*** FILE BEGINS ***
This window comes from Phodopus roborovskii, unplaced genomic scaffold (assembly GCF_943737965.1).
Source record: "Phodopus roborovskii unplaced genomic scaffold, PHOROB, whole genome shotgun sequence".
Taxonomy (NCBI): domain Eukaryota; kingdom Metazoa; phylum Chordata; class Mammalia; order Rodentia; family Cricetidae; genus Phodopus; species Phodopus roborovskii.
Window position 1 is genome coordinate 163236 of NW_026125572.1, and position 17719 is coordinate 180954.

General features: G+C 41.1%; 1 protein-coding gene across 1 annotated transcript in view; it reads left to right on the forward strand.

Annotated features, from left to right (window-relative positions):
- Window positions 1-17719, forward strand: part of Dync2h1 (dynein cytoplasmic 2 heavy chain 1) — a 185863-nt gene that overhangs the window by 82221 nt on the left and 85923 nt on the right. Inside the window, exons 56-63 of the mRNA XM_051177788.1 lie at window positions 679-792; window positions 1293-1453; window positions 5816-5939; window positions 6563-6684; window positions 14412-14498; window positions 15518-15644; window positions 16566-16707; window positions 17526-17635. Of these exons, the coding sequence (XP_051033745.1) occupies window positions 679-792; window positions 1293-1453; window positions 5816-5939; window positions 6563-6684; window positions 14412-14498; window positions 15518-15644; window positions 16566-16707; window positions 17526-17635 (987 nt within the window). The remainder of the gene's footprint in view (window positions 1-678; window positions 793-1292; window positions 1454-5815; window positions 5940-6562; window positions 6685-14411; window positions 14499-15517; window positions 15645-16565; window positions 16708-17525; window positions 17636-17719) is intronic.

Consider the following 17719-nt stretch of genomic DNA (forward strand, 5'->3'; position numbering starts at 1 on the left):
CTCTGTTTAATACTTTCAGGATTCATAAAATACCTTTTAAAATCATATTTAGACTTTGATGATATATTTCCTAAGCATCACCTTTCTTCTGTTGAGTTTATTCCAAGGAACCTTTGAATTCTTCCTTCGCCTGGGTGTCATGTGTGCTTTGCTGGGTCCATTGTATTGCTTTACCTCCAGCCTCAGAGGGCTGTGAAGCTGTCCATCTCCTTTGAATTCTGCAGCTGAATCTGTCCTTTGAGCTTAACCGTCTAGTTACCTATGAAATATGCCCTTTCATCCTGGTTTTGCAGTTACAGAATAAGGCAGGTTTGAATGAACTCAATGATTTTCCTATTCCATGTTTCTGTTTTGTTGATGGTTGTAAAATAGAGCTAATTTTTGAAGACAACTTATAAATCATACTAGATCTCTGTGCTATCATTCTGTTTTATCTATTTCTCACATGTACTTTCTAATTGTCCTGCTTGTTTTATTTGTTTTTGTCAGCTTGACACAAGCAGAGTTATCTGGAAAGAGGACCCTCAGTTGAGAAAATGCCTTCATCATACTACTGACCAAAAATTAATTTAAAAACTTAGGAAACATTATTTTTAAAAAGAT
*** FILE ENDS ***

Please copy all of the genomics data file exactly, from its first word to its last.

This window comes from Phodopus roborovskii, unplaced genomic scaffold (assembly GCF_943737965.1).
Source record: "Phodopus roborovskii unplaced genomic scaffold, PHOROB, whole genome shotgun sequence".
Taxonomy (NCBI): domain Eukaryota; kingdom Metazoa; phylum Chordata; class Mammalia; order Rodentia; family Cricetidae; genus Phodopus; species Phodopus roborovskii.
Window position 1 is genome coordinate 163236 of NW_026125572.1, and position 17719 is coordinate 180954.

General features: G+C 41.1%; 1 protein-coding gene across 1 annotated transcript in view; it reads left to right on the forward strand.

Annotated features, from left to right (window-relative positions):
- Window positions 1-17719, forward strand: part of Dync2h1 (dynein cytoplasmic 2 heavy chain 1) — a 185863-nt gene that overhangs the window by 82221 nt on the left and 85923 nt on the right. Inside the window, exons 56-63 of the mRNA XM_051177788.1 lie at window positions 679-792; window positions 1293-1453; window positions 5816-5939; window positions 6563-6684; window positions 14412-14498; window positions 15518-15644; window positions 16566-16707; window positions 17526-17635. Of these exons, the coding sequence (XP_051033745.1) occupies window positions 679-792; window positions 1293-1453; window positions 5816-5939; window positions 6563-6684; window positions 14412-14498; window positions 15518-15644; window positions 16566-16707; window positions 17526-17635 (987 nt within the window). The remainder of the gene's footprint in view (window positions 1-678; window positions 793-1292; window positions 1454-5815; window positions 5940-6562; window positions 6685-14411; window positions 14499-15517; window positions 15645-16565; window positions 16708-17525; window positions 17636-17719) is intronic.

Consider the following 17719-nt stretch of genomic DNA (forward strand, 5'->3'; position numbering starts at 1 on the left):
CTCTGTTTAATACTTTCAGGATTCATAAAATACCTTTTAAAATCATATTTAGACTTTGATGATATATTTCCTAAGCATCACCTTTCTTCTGTTGAGTTTATTCCAAGGAACCTTTGAATTCTTCCTTCGCCTGGGTGTCATGTGTGCTTTGCTGGGTCCATTGTATTGCTTTACCTCCAGCCTCAGAGGGCTGTGAAGCTGTCCATCTCCTTTGAATTCTGCAGCTGAATCTGTCCTTTGAGCTTAACCGTCTAGTTACCTATGAAATATGCCCTTTCATCCTGGTTTTGCAGTTACAGAATAAGGCAGGTTTGAATGAACTCAATGATTTTCCTATTCCATGTTTCTGTTTTGTTGATGGTTGTAAAATAGAGCTAATTTTTGAAGACAACTTATAAATCATACTAGATCTCTGTGCTATCATTCTGTTTTATCTATTTCTCACATGTACTTTCTAATTGTCCTGCTTGTTTTATTTGTTTTTGTCAGCTTGACACAAGCAGAGTTATCTGGAAAGAGGACCCTCAGTTGAGAAAATGCCTTCATCATACTACTGACCAAAAATTAATTTAAAAACTTAGGAAACATTATTTTTAAAAAGAT